Credit…Daily Dawn, via Reuters
Terrorism experts were surprised by the president’s descriptions of Ayman al-Zawahri, who was killed in a U.S. drone strike.
GUANTÁNAMO BAY, Cuba — In announcing last week that the leader of Al Qaeda, Ayman al-Zawahri, had been killed in a U.S. drone strike in Kabul, Afghanistan, President Biden described the long-sought terrorist as “a mastermind” behind the U.S.S. Cole bombing in 2000.
Mr. Biden also said that al-Zawahri was “deeply involved in the planning” of the attacks of Sept. 11, 2001.
There is no doubt that al-Zawahri was the leader of a terrorist movement whose global jihad has killed thousands of people.
But as a matter of historical accuracy, Mr. Biden’s words went well beyond how the government and terrorism specialists have described al-Zawahri’s record with regard to those two particularly notorious attacks.
Mr. Biden’s portrayal of al-Zawahri as a key plotter of the Sept. 11 attacks was echoed in many news accounts about his speech, including in The New York Times. But it surprised counterterrorism experts, as did the characterization of al-Zawahri’s role in the Cole bombing.
The remarks also raised new questions in the Sept. 11 and U.S.S. Cole death-penalty cases, which have been mired in pretrial hearings for more than a decade. By Friday, lawyers in both cases said they had formally requested evidence from prosecutors to support Mr. Biden’s statements.
Marc Sageman, a former C.I.A. officer who worked with Islamist fighters battling the Soviet occupation of Afghanistan in the 1980s and later wrote several books about terrorism networks and radicalization, said he was puzzled by Biden’s portrayal of al-Zawahri and wondered where the purported role came from.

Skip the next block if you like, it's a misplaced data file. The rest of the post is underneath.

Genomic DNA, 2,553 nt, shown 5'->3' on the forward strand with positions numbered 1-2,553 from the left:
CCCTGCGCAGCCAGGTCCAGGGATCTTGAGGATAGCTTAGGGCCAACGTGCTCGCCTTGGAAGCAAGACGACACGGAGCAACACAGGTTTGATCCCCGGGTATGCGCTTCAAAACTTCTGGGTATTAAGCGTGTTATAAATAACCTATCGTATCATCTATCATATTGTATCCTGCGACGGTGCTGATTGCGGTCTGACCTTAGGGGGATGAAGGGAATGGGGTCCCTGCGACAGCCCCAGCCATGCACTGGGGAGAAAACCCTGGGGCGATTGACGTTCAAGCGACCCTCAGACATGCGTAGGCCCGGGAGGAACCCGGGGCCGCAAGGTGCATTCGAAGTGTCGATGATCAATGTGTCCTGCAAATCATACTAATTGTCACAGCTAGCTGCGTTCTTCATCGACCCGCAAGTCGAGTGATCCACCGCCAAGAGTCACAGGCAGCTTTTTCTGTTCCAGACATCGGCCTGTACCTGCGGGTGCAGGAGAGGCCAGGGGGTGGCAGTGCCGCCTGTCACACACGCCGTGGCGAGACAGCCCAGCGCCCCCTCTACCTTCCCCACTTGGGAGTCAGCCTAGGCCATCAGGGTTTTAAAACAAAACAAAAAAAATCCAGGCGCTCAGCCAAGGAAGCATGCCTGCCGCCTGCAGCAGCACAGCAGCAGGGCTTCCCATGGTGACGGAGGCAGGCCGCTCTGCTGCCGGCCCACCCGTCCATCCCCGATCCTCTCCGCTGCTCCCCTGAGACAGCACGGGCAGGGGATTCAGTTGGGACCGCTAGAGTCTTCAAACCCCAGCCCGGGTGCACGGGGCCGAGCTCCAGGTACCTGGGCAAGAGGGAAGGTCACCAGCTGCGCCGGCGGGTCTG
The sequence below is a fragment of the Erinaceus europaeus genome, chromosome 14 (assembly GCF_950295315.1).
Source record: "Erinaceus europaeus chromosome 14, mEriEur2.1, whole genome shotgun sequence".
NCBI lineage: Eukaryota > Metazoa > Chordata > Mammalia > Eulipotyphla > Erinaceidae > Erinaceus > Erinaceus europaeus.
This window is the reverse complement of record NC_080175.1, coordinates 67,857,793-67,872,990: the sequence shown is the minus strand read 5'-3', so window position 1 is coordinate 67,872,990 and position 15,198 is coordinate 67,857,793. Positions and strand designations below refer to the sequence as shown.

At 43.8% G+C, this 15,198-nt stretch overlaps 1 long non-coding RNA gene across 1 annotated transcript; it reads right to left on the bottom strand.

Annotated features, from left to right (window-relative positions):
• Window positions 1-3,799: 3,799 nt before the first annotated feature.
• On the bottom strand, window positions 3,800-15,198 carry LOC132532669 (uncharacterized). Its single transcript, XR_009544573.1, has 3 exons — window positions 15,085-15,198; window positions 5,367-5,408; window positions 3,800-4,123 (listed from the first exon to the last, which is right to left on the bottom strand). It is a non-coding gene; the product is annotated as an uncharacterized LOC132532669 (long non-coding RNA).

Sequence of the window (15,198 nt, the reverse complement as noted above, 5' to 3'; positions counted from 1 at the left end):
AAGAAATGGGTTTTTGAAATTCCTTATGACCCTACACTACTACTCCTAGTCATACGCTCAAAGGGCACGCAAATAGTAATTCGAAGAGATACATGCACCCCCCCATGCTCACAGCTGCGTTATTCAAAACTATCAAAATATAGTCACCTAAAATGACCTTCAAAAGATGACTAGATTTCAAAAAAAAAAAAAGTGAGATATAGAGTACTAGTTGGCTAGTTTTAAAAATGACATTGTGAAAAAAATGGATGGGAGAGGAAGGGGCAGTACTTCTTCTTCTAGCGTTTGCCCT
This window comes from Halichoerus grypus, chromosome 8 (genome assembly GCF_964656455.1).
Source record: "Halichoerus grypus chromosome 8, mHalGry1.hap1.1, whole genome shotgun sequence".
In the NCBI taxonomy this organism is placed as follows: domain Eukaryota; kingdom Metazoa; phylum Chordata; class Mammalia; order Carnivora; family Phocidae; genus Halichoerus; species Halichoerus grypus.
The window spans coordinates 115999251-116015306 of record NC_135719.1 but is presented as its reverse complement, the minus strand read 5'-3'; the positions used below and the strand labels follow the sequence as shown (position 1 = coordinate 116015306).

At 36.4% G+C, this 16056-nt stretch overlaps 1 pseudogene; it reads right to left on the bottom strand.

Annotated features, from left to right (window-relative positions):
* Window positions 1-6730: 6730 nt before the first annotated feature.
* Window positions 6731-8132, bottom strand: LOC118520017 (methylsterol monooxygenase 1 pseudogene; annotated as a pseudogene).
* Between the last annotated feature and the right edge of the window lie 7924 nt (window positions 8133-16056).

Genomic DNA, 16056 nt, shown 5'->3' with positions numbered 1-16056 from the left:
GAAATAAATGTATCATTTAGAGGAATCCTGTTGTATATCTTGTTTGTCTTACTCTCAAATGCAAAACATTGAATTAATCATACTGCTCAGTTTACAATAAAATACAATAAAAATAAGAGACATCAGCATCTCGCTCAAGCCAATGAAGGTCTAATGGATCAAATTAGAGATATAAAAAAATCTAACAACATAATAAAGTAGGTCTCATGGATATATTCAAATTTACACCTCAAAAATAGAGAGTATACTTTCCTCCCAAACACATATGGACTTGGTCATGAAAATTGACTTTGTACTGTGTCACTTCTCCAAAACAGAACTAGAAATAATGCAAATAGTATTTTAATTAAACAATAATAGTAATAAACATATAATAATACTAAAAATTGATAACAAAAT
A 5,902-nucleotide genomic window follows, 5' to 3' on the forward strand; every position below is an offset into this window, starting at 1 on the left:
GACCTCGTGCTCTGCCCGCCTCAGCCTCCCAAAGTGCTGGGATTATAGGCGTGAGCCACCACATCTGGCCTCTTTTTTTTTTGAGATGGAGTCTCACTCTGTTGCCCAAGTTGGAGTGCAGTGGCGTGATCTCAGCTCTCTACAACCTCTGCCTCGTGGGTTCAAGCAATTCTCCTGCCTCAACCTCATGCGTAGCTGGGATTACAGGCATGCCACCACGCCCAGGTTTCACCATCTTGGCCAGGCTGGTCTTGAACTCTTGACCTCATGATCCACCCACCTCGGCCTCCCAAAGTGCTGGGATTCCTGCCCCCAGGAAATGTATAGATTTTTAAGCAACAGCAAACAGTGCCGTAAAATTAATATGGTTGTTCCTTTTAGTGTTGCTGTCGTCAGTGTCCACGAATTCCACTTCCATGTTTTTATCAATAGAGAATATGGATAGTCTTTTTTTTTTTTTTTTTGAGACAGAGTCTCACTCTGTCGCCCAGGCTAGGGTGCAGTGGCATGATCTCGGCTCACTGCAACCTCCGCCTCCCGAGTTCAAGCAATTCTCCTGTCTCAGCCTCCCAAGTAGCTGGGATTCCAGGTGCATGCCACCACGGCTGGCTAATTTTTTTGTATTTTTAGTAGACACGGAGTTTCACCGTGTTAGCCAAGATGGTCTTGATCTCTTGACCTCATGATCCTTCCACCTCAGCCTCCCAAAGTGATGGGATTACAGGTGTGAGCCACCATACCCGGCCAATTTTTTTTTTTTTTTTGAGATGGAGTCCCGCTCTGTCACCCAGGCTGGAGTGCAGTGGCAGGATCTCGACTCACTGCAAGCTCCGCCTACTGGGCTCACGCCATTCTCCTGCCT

“Zawahri is a legitimate target,” he said on Tuesday, a day after the president’s address. “But the justification they gave yesterday was inaccurate. I doubt it. I strongly, strongly doubt it.”
Credit…Al Drago for The New York Times
During a briefing with reporters shortly before Mr. Biden delivered his remarks, a different senior administration official described al-Zawahri as Bin Laden’s “deputy during the 9/11 attacks,” which is not in dispute. That official did not mention the Cole.
Prosecutors in federal civilian court and in the military commissions system at Guantánamo Bay have filed multiple indictments against Qaeda operatives accused of helping plot the Cole bombing. Those documents are dozens of pages long, laying out the government’s understanding of the participants, meetings, financial transfers and other moves that made up the conspiracy.
They do not portray al-Zawahri as a mastermind of the operation, a suicide bombing by two men in a skiff that killed 17 American sailors.
A Saudi prisoner, Abd al-Rahim al-Nashiri, is described that way in a death-penalty case at Guantánamo Bay. A C.I.A. profile at the time of his transfer in 2006 referred to him as “the mastermind and local manager of the bombing in October 2000.” His charges mention al-Zawahri as one of 26 participants in a Qaeda conspiracy to commit acts of terrorism in general, but not as the mastermind.
By: Miss Cherry May Timbol – Independent Reporter
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